A (Backyard) Gardener in Gardiner
By Jeff Zadroga
From Issue 53: Spring 2022
The year is 1994. I’m singing on a cruise ship in Hawaii. My friends have discovered that camping in Gardiner is pretty cool and they love the views of the Gunks. They poke around town looking at property and the next thing you know, they call me and we buy a house off Marabac – 2 acres, views of the Gunks, overgrown, mouse droppings throughout, a real fixer upper! Let the gardening (and fixer uppering) in Gardiner begin…
That first year on a break from the ship in July we started our first garden – about 10’x10’ – tomatoes, squash and whatever else we could squeeze into that space. And, wait for it – we planted mint which is still going strong all these 28 years later! Later in this article I’ll share a few “do’s and don’ts”.
There may be folks reading this article who are much smarter gardeners than I will ever be. My advice comes from my experience of just having fun with a small garden over the past 28 years.
We now have 3 sections of raised beds and an area for blueberries – about 25’x25’. We are completely organic – no chemicals! Our favorite things to plant are the traditional garden vegetables – tomatoes, fresh in the summer and then lots of great sauce in the winter; zucchini for grilling, sautéing, relish; green and yellow beans for steaming, yummy summer salads, spicy canned ‘dilly’ beans; peppers – hot and sweet for grilling, salsa, salads, stuffing; basil – fresh for that incredible tomato salad, pesto and dried for all-year-round flavor; lots of kale for salads, roasting, sauteing; asparagus which is perennial and oh so good roasted or grilled; garlic which is planted in the fall similar to other fall bulbs; and sometimes brussels sprouts, cabbage or whatever seedlings that look interesting at the garden center. I suggest starting things like squash, beans, peas, melons from seed and tomatoes, peppers, basil, kale from seedlings.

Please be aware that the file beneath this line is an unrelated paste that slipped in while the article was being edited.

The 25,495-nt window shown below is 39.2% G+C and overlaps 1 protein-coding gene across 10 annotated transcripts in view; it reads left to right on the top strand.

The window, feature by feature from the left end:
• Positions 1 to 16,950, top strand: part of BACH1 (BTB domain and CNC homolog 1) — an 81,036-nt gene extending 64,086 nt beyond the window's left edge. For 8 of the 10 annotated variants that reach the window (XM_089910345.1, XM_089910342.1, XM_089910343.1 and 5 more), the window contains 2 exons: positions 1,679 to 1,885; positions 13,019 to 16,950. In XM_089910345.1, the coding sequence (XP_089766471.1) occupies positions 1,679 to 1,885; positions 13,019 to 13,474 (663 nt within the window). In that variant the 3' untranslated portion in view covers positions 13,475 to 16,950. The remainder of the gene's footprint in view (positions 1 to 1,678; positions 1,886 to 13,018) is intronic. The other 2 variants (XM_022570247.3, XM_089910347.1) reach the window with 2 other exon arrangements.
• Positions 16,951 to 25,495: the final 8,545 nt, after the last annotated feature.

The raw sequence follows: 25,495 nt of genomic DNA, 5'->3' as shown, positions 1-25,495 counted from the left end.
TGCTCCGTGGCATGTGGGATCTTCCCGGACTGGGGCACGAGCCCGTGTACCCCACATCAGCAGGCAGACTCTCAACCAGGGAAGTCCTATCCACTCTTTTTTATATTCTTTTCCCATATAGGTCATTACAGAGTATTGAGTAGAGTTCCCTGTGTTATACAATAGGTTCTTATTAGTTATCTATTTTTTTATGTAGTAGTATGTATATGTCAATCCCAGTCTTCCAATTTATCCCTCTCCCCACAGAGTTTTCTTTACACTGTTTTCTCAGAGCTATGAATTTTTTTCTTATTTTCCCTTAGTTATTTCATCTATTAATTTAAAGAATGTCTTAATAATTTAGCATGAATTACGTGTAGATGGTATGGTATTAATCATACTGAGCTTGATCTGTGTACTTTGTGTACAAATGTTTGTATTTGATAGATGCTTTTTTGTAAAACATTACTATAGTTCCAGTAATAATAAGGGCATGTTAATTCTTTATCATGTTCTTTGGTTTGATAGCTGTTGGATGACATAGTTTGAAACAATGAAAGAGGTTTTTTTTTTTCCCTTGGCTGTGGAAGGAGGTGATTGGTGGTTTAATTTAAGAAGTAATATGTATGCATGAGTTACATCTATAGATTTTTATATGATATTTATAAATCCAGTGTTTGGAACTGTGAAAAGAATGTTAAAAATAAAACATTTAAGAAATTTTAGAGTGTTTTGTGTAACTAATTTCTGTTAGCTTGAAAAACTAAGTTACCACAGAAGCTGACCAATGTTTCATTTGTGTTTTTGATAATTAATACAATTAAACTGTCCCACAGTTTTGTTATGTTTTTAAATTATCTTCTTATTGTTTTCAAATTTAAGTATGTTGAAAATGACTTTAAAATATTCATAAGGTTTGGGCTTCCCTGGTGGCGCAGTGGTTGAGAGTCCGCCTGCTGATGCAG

If you’re new to backyard gardening, start small and try not to do too much the first year. Clear a space, remove as much of the grass and as many weeds as you can and construct raised beds. This is so much easier and more efficient than digging into our Gardiner soil where you may find some clay and lots of rocks. Fill the raised beds with good loam, manure, and compost. Depending on your interest and available time to manage the weeds, I suggest mounding the soil in rows as appropriate for whatever you’re going to plant and then using black paper to cover them. Cut holes in the paper where the plants will go, add a little fish emulsion and compost and plant the seed or seedlings according to the planting instructions. If you want to make the garden look a little more attractive, find some clean straw (not hay) and layer that around the garden.
The application of straw will also help with that pesky early tomato blight (leaves turn brown at the bottom of the plant and the blight works its way up the plant) we seem to have in our area. I’ve read about remedies which involve removing the soil, burning the soil and other labor-intensive solutions. If you do encounter the blight here are a few options:
- Look for “early blight” resistant tomato varieties or ask the garden center what they have in stock which might be resistant
Rotate “nightshade” (Solanaceae family) vegetables to a separate area of the garden from where you’ve planted tomatoes, peppers, potatoes or eggplant for the past two years
- Use stakes or cages to keep foliage off the ground and growing vertically
- Mulch with clean straw
- Use a soaker hose to avoid the blight spores splashing up on the plants
- Apply a fungicide when the fruit sets and then every 7-14 days – Bonide makes an organic copper fungicide which we have used
- In the fall, remove all the old vegetation from these plants and dispose of it (I avoid putting this into my compost)
- Plant the things you want to eat
- Experiment with something new – you may be surprised
- Use good soil – compost, manure – and layer it in mounds to create rows
- Plant a good “cover” crop (green manure) in the fall or spring – this will help aerate the soil and add nutrients. We have used the Garden Cover Crop Seed Mix from online retailer True Leaf Market
- Rotate varieties each year
- Have fun!
- Till the soil – for the most part you are uncovering buried weed seeds desperate to be exposed to the light and grow and grow and grow
- Plant the aforementioned mint in an open garden
- Waste your time on corn – by August there’s a plethora of inexpensive local corn which is wonderful – in my experience you just can’t grow enough in a backyard garden to pollinate and mature properly
- Plant a lot of zucchini and squash – when I worked in summer stock, by the time August rolled around we had squash for breakfast, lunch and dinner donated by good intentioned theatre patrons!
Please provide your feedback, ask questions, share your good and bad gardening experiences and advice. Let’s keep the conversation going. email@example.com